Psychology Labs Worldwide Reach Out to Colleagues Affected by US Immigration Directive

More than 950 scientists around the world — including at least 25 psychological and behavioral researchers — have offered space in their facilities for US-based researchers who became stranded abroad when President Trump issued an executive order prohibiting citizens of seven countries from entering the United States. (The order is suspended pending constitutional challenges to federal court.)

Psychology labs in the United Kingdom, Canada, Europe, New Zealand, and Australia have signed on to the Science Solidarity List, launched by the Germany-based European Molecular Biology Organization in the wake of Trump’s January 27 order, “Protecting the Nation from Foreign Terrorist Entry into the United States.” The action would temporarily prohibit citizens of Iran, Iraq, Libya, Somalia, Sudan, Syria, and Yemen from entering the country.

The signatories to the Solidary List include Harriet Allen of the Vision, Attention, and Ageing Lab at the University of Nottingham School of Psychology, United Kingdom; Malte Friese, Director of the Department of Psychology at Saarland University in Germany; and Johannes Keller, who heads the Social Psychology Lab at Ulm University in Germany. The scientists are offering a mix of lab space, equipment, computer access, and even housing to researchers from the nations on the entry ban list.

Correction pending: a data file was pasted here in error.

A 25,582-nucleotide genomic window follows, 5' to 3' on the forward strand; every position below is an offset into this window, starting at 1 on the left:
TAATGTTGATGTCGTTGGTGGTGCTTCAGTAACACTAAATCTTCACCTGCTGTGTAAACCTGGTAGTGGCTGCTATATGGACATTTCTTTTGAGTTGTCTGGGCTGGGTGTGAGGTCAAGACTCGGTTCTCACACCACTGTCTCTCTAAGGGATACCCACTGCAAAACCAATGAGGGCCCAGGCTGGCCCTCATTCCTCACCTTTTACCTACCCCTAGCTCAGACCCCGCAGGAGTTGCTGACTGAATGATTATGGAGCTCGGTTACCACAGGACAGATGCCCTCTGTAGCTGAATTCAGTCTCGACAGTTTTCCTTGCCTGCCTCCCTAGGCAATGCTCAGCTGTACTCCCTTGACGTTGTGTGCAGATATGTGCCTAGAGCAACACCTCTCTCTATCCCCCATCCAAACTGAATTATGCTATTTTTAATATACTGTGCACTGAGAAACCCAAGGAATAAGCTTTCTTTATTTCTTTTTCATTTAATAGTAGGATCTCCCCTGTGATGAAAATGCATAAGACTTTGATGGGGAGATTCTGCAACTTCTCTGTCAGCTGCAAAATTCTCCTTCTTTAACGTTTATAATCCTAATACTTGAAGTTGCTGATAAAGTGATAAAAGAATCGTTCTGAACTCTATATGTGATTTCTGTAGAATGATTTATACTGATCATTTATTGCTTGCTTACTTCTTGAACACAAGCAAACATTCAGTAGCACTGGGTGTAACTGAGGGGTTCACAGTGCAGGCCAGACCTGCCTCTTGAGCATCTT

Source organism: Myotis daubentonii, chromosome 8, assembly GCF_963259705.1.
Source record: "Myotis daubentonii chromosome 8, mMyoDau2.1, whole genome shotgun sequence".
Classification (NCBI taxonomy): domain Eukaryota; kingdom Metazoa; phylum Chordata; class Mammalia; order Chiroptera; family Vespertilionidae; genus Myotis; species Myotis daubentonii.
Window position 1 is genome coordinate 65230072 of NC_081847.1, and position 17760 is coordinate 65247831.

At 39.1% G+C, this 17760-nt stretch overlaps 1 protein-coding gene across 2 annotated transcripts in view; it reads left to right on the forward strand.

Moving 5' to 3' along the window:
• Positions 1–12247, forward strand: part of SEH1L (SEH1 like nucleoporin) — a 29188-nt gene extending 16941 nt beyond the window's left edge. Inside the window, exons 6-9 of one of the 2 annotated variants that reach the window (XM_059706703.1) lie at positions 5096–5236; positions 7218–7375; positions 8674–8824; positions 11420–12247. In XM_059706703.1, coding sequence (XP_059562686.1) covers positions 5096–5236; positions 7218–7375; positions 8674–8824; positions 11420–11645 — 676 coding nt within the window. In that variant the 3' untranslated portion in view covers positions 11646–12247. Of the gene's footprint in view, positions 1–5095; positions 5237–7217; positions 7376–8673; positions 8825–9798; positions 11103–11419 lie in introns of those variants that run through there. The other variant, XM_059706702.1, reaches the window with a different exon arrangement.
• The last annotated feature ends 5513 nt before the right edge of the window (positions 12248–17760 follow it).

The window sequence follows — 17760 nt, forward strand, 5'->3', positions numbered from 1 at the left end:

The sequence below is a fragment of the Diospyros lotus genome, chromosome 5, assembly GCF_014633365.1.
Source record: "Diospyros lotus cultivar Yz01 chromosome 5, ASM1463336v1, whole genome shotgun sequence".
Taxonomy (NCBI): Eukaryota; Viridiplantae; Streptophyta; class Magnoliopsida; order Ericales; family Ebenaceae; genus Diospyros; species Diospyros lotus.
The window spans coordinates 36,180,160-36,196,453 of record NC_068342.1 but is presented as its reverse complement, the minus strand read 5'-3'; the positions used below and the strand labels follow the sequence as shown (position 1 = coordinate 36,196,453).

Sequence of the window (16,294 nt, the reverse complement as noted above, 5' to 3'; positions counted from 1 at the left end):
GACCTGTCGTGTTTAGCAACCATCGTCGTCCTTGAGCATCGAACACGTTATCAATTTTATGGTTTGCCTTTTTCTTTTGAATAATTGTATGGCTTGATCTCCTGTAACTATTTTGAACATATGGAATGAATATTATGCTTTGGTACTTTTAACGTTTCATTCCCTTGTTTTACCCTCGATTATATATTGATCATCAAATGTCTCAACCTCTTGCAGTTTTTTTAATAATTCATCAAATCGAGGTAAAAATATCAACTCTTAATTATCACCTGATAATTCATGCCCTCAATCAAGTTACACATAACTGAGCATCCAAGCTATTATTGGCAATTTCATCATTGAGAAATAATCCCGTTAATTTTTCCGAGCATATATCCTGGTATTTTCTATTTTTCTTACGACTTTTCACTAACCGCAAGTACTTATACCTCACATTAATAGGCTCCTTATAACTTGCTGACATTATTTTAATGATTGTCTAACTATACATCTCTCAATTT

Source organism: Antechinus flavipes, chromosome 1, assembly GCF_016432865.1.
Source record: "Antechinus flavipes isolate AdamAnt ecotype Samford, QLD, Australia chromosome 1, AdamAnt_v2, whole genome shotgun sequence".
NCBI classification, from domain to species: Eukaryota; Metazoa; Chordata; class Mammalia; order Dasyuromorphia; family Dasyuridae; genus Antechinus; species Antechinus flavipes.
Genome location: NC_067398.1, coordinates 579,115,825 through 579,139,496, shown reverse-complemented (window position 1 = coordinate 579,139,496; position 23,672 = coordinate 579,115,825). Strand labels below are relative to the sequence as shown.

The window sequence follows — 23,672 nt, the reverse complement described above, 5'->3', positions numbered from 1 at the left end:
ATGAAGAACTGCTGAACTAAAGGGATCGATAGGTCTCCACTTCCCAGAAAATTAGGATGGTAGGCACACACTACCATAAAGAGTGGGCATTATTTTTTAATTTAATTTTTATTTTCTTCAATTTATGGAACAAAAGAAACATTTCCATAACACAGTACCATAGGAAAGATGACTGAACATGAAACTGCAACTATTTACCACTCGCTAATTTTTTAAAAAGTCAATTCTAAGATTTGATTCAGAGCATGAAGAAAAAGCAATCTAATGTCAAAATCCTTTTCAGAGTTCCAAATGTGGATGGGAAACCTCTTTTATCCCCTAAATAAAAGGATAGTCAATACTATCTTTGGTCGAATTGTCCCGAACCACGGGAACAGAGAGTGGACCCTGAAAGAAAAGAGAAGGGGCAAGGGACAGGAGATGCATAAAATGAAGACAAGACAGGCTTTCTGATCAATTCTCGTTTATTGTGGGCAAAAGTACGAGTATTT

The executive order has sparked significant opposition from the scientific community. APS is among more than 170 scientific organizations and academic institutions who have signed a letter to Trump urging him to rescind the directive. The organizations argue that the order will compromise the United States’s ability to attract international scientific talent and maintain scientific and economic leadership.

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